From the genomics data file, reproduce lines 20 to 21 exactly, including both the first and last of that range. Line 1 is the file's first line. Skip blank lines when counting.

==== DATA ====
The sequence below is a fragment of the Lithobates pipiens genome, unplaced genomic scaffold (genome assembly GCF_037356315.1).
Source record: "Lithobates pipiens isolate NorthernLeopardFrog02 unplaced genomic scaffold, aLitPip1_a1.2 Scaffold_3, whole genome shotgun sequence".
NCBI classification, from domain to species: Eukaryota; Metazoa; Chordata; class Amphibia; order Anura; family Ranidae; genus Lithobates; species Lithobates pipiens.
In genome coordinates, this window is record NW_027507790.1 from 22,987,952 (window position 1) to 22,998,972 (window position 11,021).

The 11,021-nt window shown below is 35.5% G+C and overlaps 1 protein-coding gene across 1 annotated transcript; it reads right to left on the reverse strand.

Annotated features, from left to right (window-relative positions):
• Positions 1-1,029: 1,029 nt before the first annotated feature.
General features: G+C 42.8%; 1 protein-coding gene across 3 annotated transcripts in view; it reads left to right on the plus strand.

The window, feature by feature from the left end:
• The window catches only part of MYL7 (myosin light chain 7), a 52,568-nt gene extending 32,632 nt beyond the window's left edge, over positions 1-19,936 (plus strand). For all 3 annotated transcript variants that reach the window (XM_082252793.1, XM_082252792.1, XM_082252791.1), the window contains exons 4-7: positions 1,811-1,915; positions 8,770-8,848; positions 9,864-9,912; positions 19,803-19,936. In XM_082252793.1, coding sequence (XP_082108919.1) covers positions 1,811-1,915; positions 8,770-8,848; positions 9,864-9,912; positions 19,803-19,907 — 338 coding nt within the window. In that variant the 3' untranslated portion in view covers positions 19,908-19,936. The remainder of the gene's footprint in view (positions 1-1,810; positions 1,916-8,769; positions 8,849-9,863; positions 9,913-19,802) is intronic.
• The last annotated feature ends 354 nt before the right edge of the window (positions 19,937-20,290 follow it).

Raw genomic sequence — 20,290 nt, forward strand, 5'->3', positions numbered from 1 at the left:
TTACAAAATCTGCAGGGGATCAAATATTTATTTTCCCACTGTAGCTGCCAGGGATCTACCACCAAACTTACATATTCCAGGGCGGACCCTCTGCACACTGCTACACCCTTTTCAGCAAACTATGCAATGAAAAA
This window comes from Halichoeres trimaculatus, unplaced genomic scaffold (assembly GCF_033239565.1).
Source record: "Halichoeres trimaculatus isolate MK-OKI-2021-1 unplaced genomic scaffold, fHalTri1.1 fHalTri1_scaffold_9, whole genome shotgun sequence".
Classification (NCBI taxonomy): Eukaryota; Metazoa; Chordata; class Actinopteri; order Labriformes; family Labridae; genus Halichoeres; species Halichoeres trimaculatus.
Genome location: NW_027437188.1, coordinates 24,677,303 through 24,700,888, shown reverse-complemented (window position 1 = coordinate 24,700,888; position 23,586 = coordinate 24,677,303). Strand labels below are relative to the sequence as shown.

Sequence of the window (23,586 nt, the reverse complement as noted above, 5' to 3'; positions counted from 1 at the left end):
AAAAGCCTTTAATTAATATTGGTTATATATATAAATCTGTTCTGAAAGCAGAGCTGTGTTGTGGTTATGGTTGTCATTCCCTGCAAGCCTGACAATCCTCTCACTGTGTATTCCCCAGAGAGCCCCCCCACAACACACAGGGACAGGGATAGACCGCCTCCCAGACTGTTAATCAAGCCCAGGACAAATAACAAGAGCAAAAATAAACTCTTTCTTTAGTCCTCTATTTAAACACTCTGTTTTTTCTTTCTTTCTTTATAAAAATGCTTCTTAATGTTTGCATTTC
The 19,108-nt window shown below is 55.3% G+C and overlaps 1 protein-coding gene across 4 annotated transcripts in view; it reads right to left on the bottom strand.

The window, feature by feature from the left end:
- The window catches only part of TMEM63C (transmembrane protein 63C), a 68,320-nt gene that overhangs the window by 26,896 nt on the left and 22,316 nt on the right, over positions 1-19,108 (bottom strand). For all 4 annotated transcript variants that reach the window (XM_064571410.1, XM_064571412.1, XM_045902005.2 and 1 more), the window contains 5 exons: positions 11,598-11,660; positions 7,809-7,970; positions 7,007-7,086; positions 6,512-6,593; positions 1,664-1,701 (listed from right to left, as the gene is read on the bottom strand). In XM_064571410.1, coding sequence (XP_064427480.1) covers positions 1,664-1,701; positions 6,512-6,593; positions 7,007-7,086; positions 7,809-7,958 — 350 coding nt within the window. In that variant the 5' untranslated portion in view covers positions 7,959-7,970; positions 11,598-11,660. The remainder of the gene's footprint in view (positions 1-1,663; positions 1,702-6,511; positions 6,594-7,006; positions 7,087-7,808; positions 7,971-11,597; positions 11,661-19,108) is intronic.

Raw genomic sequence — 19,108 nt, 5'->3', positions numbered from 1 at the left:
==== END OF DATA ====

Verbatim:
The 19,108-nt window shown below is 55.3% G+C and overlaps 1 protein-coding gene across 4 annotated transcripts in view; it reads right to left on the bottom strand.

The window, feature by feature from the left end: